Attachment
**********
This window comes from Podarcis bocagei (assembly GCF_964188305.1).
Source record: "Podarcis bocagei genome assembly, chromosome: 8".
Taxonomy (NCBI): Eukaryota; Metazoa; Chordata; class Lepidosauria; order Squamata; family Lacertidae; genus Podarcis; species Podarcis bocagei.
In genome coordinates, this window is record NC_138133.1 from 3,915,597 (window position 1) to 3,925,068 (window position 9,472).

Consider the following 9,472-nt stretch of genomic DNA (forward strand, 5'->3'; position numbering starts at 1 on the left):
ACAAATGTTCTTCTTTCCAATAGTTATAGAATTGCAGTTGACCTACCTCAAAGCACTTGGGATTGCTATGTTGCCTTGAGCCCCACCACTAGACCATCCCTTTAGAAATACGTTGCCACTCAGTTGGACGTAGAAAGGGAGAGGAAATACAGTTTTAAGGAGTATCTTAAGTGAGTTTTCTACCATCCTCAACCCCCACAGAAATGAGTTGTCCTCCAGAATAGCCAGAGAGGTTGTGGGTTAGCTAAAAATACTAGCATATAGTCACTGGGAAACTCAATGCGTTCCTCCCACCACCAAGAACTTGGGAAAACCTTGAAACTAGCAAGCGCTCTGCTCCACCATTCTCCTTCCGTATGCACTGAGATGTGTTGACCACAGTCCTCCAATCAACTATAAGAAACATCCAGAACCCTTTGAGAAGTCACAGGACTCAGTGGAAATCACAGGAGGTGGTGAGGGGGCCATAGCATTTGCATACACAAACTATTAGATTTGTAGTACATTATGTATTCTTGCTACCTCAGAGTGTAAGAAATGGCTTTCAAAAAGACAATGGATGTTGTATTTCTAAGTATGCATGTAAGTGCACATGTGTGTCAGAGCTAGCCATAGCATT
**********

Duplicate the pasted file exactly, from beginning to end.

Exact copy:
This window comes from Podarcis bocagei (assembly GCF_964188305.1).
Source record: "Podarcis bocagei genome assembly, chromosome: 8".
Taxonomy (NCBI): Eukaryota; Metazoa; Chordata; class Lepidosauria; order Squamata; family Lacertidae; genus Podarcis; species Podarcis bocagei.
In genome coordinates, this window is record NC_138133.1 from 3,915,597 (window position 1) to 3,925,068 (window position 9,472).

Consider the following 9,472-nt stretch of genomic DNA (forward strand, 5'->3'; position numbering starts at 1 on the left):
ACAAATGTTCTTCTTTCCAATAGTTATAGAATTGCAGTTGACCTACCTCAAAGCACTTGGGATTGCTATGTTGCCTTGAGCCCCACCACTAGACCATCCCTTTAGAAATACGTTGCCACTCAGTTGGACGTAGAAAGGGAGAGGAAATACAGTTTTAAGGAGTATCTTAAGTGAGTTTTCTACCATCCTCAACCCCCACAGAAATGAGTTGTCCTCCAGAATAGCCAGAGAGGTTGTGGGTTAGCTAAAAATACTAGCATATAGTCACTGGGAAACTCAATGCGTTCCTCCCACCACCAAGAACTTGGGAAAACCTTGAAACTAGCAAGCGCTCTGCTCCACCATTCTCCTTCCGTATGCACTGAGATGTGTTGACCACAGTCCTCCAATCAACTATAAGAAACATCCAGAACCCTTTGAGAAGTCACAGGACTCAGTGGAAATCACAGGAGGTGGTGAGGGGGCCATAGCATTTGCATACACAAACTATTAGATTTGTAGTACATTATGTATTCTTGCTACCTCAGAGTGTAAGAAATGGCTTTCAAAAAGACAATGGATGTTGTATTTCTAAGTATGCATGTAAGTGCACATGTGTGTCAGAGCTAGCCATAGCATT